The Music Of The Spheres

Digable Planets emerged in '93, went into a 10-year eclipse and now are coming back


Rewind to 1993 in hip-hop. G-funk is booming. And the hedonistic, misogynistic, over-the-top violent albums of Snoop Dogg, Ice Cube and 2Pac are selling by the truckloads, upsetting conservative media pundits and PTA members. Although gangsta rap receives a lot of ink in magazines and newspapers across the country, and MTV keeps the grimy videos in frequent rotation, there is another hip-hop sound in full bloom. This movement, if you will, is the antithesis of the roughneck posturing associated with the G-funk era.

Acts like Gang Starr and A Tribe Called Quest provide a literate, soulful brand of rap. The overall blend is smooth, organic, infused with a hip jazziness and generally appeals to the progressive "backpack crowd." The group that best defines the bohemian, jazz-rap sound of the early '90s is Digable Planets.

In 1993, the trio with the trippy names - Butterfly (Ishmael Butler), Doodlebug (Craig Irving) and Ladybug Mecca (Mary Ann Vieira) - dropped the classic Reachin' (A New Refutation of Time and Space). Spurred by the surprise Top 20 hit "Rebirth of Slick (Cool Like Dat)," the album sold a million copies. The group won a Grammy for the single and launched an ambitious national tour backed by a DJ and jazz musicians.

The next year, the critically acclaimed trio released Blowout Comb. A superior follow-up, the album glimmered with live instrumentation, thick grooves and fluid rhymes. While their gangsta peers extolled money and guns, Digable Planets gave shout-outs to Charlie Parker and Karl Marx. But for all its sparkling spare funk and substantive lyrics, Blowout Comb featured no catchy hit singles. So the CD didn't sell well. Then DP up and vanished.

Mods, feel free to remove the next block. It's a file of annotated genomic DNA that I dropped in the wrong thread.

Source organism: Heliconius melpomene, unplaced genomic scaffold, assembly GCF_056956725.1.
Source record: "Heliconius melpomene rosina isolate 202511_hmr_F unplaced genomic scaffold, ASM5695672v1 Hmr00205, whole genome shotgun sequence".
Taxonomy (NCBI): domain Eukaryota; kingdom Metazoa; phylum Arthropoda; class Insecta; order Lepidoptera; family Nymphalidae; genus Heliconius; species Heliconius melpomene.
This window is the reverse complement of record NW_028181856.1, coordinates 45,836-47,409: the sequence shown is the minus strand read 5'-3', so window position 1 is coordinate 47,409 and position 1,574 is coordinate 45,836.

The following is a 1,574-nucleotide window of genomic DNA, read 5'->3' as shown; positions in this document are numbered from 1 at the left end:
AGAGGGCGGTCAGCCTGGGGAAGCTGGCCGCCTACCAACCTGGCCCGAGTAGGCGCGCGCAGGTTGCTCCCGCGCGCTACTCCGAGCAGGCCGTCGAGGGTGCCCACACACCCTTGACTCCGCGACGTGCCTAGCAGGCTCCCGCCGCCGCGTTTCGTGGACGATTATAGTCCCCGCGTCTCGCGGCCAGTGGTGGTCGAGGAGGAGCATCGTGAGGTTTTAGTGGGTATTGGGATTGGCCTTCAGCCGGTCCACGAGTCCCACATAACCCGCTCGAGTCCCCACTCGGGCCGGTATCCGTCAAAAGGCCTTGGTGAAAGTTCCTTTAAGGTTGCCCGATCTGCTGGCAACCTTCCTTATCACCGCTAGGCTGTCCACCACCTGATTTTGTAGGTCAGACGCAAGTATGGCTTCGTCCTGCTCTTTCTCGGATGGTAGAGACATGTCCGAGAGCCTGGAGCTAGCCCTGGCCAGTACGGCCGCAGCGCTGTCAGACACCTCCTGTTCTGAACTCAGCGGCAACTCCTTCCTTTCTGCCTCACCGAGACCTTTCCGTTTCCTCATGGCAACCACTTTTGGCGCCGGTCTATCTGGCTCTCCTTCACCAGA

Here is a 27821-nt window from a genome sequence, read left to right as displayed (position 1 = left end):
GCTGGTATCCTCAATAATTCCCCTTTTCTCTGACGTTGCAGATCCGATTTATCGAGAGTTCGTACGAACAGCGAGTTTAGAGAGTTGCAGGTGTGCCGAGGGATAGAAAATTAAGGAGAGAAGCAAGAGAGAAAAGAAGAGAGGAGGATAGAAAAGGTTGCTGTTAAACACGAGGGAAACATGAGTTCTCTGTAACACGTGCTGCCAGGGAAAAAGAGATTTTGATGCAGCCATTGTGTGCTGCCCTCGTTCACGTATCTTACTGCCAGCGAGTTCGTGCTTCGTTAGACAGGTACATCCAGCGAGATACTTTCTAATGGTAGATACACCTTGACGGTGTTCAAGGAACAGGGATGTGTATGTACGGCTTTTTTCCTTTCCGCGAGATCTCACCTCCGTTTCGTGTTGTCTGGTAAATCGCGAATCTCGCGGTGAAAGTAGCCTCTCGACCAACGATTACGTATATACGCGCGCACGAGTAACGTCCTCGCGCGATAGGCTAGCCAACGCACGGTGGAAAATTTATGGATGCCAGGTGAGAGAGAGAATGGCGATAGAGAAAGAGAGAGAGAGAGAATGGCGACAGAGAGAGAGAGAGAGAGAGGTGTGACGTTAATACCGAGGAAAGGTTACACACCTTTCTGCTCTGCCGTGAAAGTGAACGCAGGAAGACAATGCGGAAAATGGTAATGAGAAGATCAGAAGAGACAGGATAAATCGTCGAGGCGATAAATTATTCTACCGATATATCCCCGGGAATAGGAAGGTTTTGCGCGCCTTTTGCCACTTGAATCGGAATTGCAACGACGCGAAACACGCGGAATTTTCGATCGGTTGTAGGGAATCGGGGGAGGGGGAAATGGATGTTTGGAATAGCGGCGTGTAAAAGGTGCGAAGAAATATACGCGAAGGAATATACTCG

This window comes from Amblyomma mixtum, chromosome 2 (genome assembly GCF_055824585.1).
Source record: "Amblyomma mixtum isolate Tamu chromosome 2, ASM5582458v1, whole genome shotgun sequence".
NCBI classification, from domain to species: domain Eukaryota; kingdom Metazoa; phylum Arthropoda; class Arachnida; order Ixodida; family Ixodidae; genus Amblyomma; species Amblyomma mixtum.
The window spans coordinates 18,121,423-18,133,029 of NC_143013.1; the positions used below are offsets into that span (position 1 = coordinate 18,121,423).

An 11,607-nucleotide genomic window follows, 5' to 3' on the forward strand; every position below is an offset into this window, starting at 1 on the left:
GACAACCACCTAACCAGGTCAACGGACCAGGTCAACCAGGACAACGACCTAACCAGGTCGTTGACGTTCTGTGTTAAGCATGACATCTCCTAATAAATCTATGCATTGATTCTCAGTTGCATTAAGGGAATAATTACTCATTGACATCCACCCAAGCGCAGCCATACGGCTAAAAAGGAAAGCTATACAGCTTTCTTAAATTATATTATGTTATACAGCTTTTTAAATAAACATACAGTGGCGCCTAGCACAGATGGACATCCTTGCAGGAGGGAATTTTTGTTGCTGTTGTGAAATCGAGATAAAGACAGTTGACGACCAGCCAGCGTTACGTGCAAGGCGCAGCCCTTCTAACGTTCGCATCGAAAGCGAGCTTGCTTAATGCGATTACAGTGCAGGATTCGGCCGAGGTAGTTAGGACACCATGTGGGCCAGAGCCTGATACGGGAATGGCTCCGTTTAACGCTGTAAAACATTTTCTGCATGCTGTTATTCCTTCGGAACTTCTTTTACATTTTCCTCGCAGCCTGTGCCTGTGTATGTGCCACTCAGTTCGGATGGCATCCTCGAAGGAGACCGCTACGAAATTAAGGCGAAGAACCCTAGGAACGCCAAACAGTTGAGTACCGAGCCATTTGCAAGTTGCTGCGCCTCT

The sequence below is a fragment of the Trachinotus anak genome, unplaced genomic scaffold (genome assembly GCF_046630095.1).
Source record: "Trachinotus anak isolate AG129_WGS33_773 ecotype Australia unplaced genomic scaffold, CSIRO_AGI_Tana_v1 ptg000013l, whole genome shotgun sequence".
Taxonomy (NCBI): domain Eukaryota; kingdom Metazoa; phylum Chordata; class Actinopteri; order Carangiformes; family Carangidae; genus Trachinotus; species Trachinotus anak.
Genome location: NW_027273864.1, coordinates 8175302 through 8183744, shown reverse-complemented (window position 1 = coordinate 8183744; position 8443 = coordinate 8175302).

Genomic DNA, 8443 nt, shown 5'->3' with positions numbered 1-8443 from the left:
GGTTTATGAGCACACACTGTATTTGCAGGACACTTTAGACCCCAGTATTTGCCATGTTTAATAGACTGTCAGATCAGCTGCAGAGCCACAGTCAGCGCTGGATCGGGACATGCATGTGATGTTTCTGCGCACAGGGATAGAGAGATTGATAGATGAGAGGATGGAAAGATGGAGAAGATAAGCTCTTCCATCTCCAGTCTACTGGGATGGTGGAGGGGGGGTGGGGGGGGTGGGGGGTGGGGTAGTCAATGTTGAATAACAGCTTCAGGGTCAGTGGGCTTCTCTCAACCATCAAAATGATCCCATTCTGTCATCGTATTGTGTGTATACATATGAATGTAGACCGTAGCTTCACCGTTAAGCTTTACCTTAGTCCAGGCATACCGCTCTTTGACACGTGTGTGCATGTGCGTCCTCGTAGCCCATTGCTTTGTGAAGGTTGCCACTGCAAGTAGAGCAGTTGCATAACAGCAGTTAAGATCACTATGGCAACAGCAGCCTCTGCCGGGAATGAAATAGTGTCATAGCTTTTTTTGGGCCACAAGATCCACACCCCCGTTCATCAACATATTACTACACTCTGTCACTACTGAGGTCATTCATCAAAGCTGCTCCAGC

After more than a decade away from the scene, the poetic threesome is back. Sort of.

"We don't have any new material yet," says Ladybug, DP's figurehead. She's calling from a tour stop in San Antonio. "Performing now is different in a good way. We've grown deeper into who we are as artists."

Last month, Blue Note Records released Beyond the Spectrum: The Creamy Spy Chronicles, an overview of the band's brief but brilliant '90s peak. In addition to the hits, the 13-cut compilation features B-sides and rare 12-inch mixes.

Digable Planets will perform such classics as "Rebirth," "Jettin'" and others tomorrow night at Sonar Lounge.

"We move a lot more on stage now," says the Bethesda-born rapper-poet. "We're more confident. The connection between us and the band is all good, a complete unit."

After the disappointing reception of Blowout Comb, Digable Planets split to concentrate on solo careers. Butterfly formed the band Cherrywine, whose lone album, the aimless Bright Black, appeared in 2003. Working as Cee Knowledge, Doodlebug has been leading the Philadelphia-based Cosmic Funk Orchestra since 2000. And Ladybug's debut solo disc, the colorful Trip the Light Fantastic, came out in June on her Nu Paradigm label.

"I was 100 percent involved in the making of the album, from business to creative," she says. "With Digable Planets, it was all creative. I had to learn from those mistakes, though."

This year, the band decided to reunite simply because "it felt right," Ladybug says. But hip-hop has changed so much since DP's heyday. "It's turned into this huge machine that makes a lot of money for this country," the rapper says. "There are more avenues to release music now. Music, period, is still in a good place despite the fact that mainstream radio plays the same 10 songs over and over."

While most jazz-rap productions of the '90s now sound thin and dated, Digable Planets' music has retained its freshness. The innovative beats, the fluid interplay of rhymes, the sinewy bass and swinging horn lines surpass much of what is heard in mainstream rap today.

"We love everything we did," Ladybug says. "I think every artist looks at his music as timeless."

Digable Planets plans to release new material sometime next year. But right now, the three are not sure about the direction.

"We can't say we're gonna repeat what we did with Blowout Comb or Reachin'," Ladybug says. "Don't expect that. We also want to capture some real good hip-hop on the next album. There's room for good music, period. It's all about how you bring it."

See Digable Planets at Sonar Lounge, 407 E. Saratoga St., tomorrow night at 8. Tickets are $25 and are available through Ticketmaster by calling 410-547-SEAT or visiting

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